Worship and the Church: The Foundation of Christian Life
Living in a pluralistic culture poses many challenges for the Orthodox Christian. Not the least of these challenges is the need to know and live the Christian life. Like the Christians of the first three centuries we Orthodox living in America are faced with seemingly endless paths and opinions that demand a response formed by our relationship to the Church and therefore our relationship to Christ.
It is the ChurchÕs relationship to Christ, honed and nurtured by mutual love lived out in prayer, asceticism, study and sacramental life that provides the foundation upon which it can stand as a witness to the transfiguring truth of the Gospel. Tragically, however, and in spite of what some sociologists refer to as an informed Christian population, many Christians in America - including the Orthodox - are [in]formed by a message that often conforms to a particular ideology or ethic not necessarily in harmony with the living Word of God. By subordinating the Word of God to words of ideologues and pundits, there emerges a new alliance between Church and State or perhaps more precisely between the cross and worldly power.
While the concept of separation of Church and State offers the Orthodox Church opportunities it did not have with the emperors, sultans and dictators, the growing tendency to ally the Church with the political parties clouds the understanding of who a Christian is and what the mission of the Church to the world entails.
If the Church is to be Christ and to reveal Christ in and for the life of the world then Orthodox Christians must be opened to the Holy Spirit who enlivens, sanctifies and edifies. Unless the Church is comprised of those committed to knowing and living the faith, the Spirit of God has no place to dwell, the work of Christ is restrained and Christianity is reduced to a gathering of those living beneath the shadow of the law rather than those living and growing by grace and faith as they contend in the fray of the ascetical arena.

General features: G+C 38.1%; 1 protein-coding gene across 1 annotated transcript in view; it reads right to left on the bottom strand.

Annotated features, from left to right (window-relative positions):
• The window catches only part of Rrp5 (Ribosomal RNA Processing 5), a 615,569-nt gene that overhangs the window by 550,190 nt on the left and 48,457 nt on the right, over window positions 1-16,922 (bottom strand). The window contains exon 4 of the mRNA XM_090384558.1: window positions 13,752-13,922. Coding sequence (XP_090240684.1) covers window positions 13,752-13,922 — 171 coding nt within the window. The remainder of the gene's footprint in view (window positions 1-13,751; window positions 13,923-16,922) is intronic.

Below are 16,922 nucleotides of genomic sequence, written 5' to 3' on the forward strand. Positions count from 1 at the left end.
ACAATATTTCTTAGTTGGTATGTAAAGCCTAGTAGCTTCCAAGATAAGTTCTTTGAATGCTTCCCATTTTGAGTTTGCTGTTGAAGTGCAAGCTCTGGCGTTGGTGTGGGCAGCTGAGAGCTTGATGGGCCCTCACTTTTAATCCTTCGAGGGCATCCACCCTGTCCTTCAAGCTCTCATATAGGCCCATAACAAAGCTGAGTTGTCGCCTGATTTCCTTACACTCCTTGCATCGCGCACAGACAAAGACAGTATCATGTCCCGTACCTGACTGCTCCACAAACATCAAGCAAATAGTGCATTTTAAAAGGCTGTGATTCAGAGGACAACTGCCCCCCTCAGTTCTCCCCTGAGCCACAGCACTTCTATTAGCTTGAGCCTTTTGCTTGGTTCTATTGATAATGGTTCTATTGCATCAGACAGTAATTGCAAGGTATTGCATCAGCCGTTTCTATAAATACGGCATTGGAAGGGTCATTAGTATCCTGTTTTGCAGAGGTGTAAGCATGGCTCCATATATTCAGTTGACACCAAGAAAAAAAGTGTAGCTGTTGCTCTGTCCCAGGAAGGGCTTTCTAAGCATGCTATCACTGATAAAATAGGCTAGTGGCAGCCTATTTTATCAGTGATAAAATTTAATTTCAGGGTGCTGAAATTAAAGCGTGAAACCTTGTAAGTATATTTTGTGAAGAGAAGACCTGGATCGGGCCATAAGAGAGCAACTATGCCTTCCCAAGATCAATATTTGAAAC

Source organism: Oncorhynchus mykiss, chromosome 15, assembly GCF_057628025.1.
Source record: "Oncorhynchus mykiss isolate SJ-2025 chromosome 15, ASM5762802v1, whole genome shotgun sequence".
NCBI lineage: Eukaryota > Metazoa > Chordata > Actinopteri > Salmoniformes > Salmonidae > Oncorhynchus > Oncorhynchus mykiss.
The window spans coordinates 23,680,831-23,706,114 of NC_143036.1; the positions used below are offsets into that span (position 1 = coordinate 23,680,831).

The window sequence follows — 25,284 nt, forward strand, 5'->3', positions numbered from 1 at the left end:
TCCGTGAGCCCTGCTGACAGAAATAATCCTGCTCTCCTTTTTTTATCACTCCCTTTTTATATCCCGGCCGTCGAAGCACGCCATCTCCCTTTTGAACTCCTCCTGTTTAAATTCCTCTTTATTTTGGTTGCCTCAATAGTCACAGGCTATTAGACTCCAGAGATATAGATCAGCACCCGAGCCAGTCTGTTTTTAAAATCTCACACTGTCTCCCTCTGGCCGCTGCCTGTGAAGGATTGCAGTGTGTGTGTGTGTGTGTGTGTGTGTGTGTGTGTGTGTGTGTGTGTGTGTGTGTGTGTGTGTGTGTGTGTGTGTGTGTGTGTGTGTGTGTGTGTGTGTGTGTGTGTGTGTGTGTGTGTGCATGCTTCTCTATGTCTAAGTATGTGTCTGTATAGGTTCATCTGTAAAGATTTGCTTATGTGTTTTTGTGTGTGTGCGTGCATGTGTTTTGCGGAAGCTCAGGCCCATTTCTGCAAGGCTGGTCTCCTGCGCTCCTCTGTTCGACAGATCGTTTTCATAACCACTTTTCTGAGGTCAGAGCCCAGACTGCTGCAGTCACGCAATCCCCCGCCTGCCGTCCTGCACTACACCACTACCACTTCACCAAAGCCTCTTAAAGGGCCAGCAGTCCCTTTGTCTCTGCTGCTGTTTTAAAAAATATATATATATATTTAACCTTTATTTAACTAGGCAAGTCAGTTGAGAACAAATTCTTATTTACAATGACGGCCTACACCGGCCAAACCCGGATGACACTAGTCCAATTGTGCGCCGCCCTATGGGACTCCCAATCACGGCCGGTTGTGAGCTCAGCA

As the body of Christ, as the temple of the Holy Spirit, the Church cannot be reduced to a bureaucratic institution comprised of clergy and laity. The Church is a divine and human reality that offers humanity and all of creation new and eternal life. ÒOne can say that the Church is the recapitulation of all [ChristÕs] work. Christianity is the Church. It is not only a true doctrine, a rule of life, but the new life in Christ, the totality of new existence, the reunion of man with God, the true and intimate communion with him by grace and truth.Ó (Father Georges Florovsky)
But to experience this reality the Orthodox Christian is compelled to join in the corporate worship of the Church culminating in the celebration of the Eucharist. It is not unusual for Christians to think that following Christ is a private affair. American individualism certainly supports this understanding. Yet, Christianity is an ecclesial and therefore a communal reality. Unus Christianus - nullus Christianus, one Christian - no Christian.
Incorporating all the elements of creation the Church manifests the new life made possible in Christ. It is the liturgical worship of the Church that forms the mind and heart of the Christian. Before the scriptures there was the worshipping community. Scripture, doctrine, iconography and the writings of holy men and women are not only related to but derive and develop from within liturgical worship.
The new life in Christ is offered to the world through the worshipping community. But if there is no commitment or only minimal commitment on the part of Orthodox Christians to worship communally how will the work of Christ continue? How will new life be proclaimed, revealed and shared? Indeed, how will Christians be able to live in the world if they do not pray together?
The liturgical worship of the Church provides the foundation upon which a Christian ethos emerges - an ethos of the Kingdom which does not turn away from the world but gleans from it all that will enhance and clarify the ChurchÕs word and mission.
Father Robert M. Arida